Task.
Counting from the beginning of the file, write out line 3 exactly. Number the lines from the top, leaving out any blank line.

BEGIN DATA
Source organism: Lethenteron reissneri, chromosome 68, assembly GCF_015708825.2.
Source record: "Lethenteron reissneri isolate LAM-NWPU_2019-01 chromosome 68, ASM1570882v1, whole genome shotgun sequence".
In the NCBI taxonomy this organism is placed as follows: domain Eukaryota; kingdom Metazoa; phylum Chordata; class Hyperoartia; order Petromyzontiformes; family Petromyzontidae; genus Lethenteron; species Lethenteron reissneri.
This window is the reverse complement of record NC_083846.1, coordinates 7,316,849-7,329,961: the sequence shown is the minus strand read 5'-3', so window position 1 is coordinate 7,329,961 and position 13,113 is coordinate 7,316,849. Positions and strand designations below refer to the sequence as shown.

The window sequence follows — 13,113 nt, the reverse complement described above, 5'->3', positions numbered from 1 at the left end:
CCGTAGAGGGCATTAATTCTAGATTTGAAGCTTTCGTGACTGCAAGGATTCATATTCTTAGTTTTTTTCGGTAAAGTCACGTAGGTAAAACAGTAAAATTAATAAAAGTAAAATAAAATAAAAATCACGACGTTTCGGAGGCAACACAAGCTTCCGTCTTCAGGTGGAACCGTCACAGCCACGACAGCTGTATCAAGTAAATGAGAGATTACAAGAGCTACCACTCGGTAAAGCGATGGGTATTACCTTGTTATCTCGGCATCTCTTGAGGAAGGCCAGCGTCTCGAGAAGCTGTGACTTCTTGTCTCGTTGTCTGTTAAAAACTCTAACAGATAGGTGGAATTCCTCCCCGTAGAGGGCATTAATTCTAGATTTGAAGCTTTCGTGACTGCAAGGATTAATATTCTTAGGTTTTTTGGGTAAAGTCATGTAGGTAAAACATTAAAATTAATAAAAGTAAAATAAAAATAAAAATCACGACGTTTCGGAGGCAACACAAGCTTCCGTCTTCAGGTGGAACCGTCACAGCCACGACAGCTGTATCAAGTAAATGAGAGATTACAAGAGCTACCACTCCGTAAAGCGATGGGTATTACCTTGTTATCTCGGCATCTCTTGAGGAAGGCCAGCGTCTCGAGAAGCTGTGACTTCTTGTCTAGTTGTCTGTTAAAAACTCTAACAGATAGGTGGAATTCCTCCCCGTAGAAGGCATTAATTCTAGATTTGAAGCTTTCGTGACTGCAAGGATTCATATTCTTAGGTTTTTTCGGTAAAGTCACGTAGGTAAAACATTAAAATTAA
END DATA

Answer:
In the NCBI taxonomy this organism is placed as follows: domain Eukaryota; kingdom Metazoa; phylum Chordata; class Hyperoartia; order Petromyzontiformes; family Petromyzontidae; genus Lethenteron; species Lethenteron reissneri.